Nine top tips for surviving summer driving
By Mark Salisbury
Tuesday, June 26, 2018 - 09:23
Most Brits love nothing more than basking in the sunshine, and according to reports, Britain is about to hit a heatwave, as tropical air from the Atlantic Azores islands engulf the nation over the next 10 days.
This will affect us all, but for those planning road trips it’s essential to be prepared. Drivers need to be informed about the hazards the heat can bring – especially as drivers clock up almost 20% more miles than they do in cold weather. To make things simple, LeasePlan UK has created an easy to follow checklist for when it heats up in the summer months.
Top tips for you:
- Never leave a young, elderly or vulnerable person alone in a car. Even with the window left open, the temperature inside the car can end up being double the outside temperature.
- Even with a sun-visor and window open, you should not leave your pet locked in a vehicle. As with children, dogs can suffer from heatstroke so are unable to cool themselves, and this can have fatal consequences.
- Always check the temperature of your child’s car seat. The uncovered buckles of car seats can reach such high temperatures they can cause second degree burns.
- Dehydration is as deadly as alcohol. Severe symptoms can cause dizziness, fainting and pose a risk to drivers. During summer, there is a 146% increase in driver errors due to dehydration.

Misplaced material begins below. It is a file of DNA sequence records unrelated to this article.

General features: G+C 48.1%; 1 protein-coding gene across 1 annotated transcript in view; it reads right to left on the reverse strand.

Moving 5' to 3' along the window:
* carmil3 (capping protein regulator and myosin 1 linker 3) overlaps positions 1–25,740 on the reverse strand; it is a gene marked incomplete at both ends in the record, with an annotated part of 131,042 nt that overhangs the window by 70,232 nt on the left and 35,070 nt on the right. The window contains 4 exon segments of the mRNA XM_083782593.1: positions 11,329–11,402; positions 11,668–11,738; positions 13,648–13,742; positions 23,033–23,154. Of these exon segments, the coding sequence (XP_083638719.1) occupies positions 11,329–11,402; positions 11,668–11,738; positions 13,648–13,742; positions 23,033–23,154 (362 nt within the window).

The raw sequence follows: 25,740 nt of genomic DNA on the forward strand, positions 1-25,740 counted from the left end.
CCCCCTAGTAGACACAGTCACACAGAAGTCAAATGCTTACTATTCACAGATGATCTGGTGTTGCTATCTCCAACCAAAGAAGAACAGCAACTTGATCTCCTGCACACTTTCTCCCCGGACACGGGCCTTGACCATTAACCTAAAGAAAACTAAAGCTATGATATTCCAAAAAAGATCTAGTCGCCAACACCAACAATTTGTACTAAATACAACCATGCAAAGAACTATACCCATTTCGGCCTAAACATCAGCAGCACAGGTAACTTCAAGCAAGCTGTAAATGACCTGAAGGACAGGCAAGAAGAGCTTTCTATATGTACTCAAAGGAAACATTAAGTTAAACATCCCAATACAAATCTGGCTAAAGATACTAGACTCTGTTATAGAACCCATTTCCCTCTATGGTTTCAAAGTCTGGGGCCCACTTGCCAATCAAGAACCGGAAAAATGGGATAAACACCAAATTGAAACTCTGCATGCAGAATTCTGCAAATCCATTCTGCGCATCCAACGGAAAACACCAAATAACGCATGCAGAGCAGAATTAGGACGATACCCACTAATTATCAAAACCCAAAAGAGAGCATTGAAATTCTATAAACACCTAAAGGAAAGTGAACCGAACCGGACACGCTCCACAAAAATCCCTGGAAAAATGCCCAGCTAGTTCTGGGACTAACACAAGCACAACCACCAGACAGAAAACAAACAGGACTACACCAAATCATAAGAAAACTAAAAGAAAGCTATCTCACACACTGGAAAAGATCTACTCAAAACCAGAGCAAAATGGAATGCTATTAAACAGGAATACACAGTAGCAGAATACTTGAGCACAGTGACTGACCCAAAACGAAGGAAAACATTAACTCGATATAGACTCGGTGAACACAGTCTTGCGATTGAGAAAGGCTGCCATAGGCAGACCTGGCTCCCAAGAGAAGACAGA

Top tips for your car:
- Check your tyres regularly. As the day heats up, so does the road and the air in your tyres. Put a reminder on your phone to check pressures to ensure they aren’t over-pressurised.
- Avoid your car overheating and potentially damaging your engine by checking your car fluids are at the correct level. If the liquid doesn’t reach the full line on the coolant reservoir, add a 50/50 mix of water and coolant until it does.
- If you haven’t had your car battery changed in the last five years, make sure it is replaced or tested as the heat takes a heavy toll on batteries.
- In case of a breakdown, be sure to have an emergency kit in your car that includes items such as a water bottle, warning triangle and jump leads, as well as a reflective emergency blanket that can be used for shade.
- Read your vehicle service schedule and stick to it. In extreme heat, belts and hoses which provide air-conditioning, can crack and blister. And pay close attention to engine warning lights.